My Personal Challenge – 1984, George Orwell

1984 – George Orwell


Hidden away in the Record Department of the sprawling Ministry of Truth, Winston Smith skilfully rewrites the past to suit the needs of the Party. Yet he inwardly rebels against the totalitarian world he lives in, which demands absolute obedience and controls him through the all-seeing telescreens and the watchful eye of Big Brother, symbolic head of the Party. In his longing for truth and liberty, Smith begins a secret love affair with a fellow-worker Julia, but soon discovers the true price of freedom is betrayal.

My Thoughts

1984 is written as a futuristic, dystopian society. The dictatorship of this society is so ingrained in the population, that very few are able to question it. When they try, they vanish without a trace. Winston doesn’t start off as a sympathetic character. I found him to be a little pathetic, however this was very much so due to the situation in which he was placed. Oceania in 1984 is a terrifying place. The slightest slip of the tongue, the slightest mis-thought, the slightest movement and you’re plucked out of existence.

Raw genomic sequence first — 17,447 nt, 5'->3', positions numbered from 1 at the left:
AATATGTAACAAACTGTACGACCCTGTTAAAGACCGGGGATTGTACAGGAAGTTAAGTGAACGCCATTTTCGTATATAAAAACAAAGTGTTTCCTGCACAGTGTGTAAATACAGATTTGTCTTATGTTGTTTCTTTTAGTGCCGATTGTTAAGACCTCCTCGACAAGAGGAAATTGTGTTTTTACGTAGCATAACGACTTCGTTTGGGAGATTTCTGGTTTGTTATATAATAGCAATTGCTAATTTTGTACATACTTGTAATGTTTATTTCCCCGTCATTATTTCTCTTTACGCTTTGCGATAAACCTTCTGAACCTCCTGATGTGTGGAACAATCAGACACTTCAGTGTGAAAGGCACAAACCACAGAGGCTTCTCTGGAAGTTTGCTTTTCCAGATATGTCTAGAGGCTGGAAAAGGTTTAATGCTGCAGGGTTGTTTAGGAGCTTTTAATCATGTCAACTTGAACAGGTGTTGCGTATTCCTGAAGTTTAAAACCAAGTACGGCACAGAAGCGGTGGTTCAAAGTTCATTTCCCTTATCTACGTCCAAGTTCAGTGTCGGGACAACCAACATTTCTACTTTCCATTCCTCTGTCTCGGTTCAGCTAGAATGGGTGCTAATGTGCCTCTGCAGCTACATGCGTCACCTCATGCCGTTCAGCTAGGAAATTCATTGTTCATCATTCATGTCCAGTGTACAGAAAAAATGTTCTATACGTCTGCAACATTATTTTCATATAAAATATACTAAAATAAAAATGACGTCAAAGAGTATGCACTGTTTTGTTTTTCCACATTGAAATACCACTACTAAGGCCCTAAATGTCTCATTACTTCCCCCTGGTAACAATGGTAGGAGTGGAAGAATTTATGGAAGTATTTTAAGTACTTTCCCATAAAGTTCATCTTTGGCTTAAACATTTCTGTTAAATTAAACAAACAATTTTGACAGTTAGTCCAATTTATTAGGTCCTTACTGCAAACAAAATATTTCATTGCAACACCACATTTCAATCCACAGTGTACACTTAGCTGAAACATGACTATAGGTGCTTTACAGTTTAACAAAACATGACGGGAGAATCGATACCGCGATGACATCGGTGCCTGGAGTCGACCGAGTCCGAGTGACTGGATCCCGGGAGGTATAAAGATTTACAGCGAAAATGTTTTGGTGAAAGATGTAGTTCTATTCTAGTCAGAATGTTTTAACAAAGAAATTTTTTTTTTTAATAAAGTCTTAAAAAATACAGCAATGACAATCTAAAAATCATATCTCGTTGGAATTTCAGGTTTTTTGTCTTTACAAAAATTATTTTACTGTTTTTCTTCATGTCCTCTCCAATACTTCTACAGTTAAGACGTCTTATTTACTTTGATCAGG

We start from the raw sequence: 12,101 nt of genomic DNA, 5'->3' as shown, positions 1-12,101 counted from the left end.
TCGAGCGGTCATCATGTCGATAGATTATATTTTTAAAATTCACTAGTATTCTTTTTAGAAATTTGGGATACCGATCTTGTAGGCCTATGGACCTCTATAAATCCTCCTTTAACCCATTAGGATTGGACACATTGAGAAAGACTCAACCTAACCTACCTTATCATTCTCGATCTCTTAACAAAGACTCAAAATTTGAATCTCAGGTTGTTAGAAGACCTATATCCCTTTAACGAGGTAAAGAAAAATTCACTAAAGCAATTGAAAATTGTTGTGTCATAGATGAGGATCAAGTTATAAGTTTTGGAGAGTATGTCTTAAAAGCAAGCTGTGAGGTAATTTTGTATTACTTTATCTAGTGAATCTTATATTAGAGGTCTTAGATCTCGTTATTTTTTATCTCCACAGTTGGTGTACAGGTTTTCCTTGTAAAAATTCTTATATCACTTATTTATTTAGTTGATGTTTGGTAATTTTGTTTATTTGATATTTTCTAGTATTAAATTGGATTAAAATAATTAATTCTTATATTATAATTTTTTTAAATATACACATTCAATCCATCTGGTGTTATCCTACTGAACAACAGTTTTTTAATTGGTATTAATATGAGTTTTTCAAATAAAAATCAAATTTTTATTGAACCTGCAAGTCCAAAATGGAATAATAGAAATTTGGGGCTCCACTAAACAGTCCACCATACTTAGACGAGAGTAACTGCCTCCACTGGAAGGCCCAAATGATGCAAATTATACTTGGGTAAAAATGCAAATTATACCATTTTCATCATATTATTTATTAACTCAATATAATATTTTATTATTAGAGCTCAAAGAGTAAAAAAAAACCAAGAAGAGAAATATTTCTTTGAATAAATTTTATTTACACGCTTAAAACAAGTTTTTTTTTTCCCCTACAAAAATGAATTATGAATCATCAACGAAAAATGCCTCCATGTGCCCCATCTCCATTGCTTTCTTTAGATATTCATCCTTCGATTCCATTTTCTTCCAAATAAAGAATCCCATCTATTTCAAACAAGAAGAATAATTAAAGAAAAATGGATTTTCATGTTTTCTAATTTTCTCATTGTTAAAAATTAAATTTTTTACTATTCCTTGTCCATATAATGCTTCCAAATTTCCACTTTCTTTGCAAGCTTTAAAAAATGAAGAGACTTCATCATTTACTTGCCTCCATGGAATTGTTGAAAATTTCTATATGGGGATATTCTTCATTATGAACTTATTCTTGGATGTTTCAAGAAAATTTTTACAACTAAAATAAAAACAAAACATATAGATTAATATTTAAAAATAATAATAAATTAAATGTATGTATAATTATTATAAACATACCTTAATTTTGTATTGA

This is the world that Winston Smith faces and tries to fight. And fight he does! He engages in a love affair with a woman who is, according to the Party, off limits. He begins writing in a diary in defiance. He attempts to find counter-parts to his plight, to oppose everything the Party is and the Party stands for. The Party controls everything. The Party rules by fear, and ingrains fear into the learning doctrine of the citizens. If you fear Big Brother enough, you will survive. Maybe.

This book absolutely terrifies me. The entire concept is close to unbelievable, and yet how far is it from the truth? How many different ways do people have of spying on us twenty-four hours a day, seven days a week? This terrifies me.

1984 is completely devastating. The result of Winston’s capture, imprisonment, and torture saddens me. All of his resolve vanishes. His thoughts, ideas, feelings, and emotions are made to completely evaporate. All of this is done by a man he trusted, a man he believed was fighting against the Party with him. Most devastating of all, Winston is forced to betray his love, while simultaneously being forced to love everything he hates.

1984 is a hugely emotional ride. It is intense, devastating, and heart breaking. Shakespeare couldn’t even conceive of a tragedy as calamitous as the one George Orwell spun so exquisitely.


~ by Aubrey Smith on January 10, 2012.

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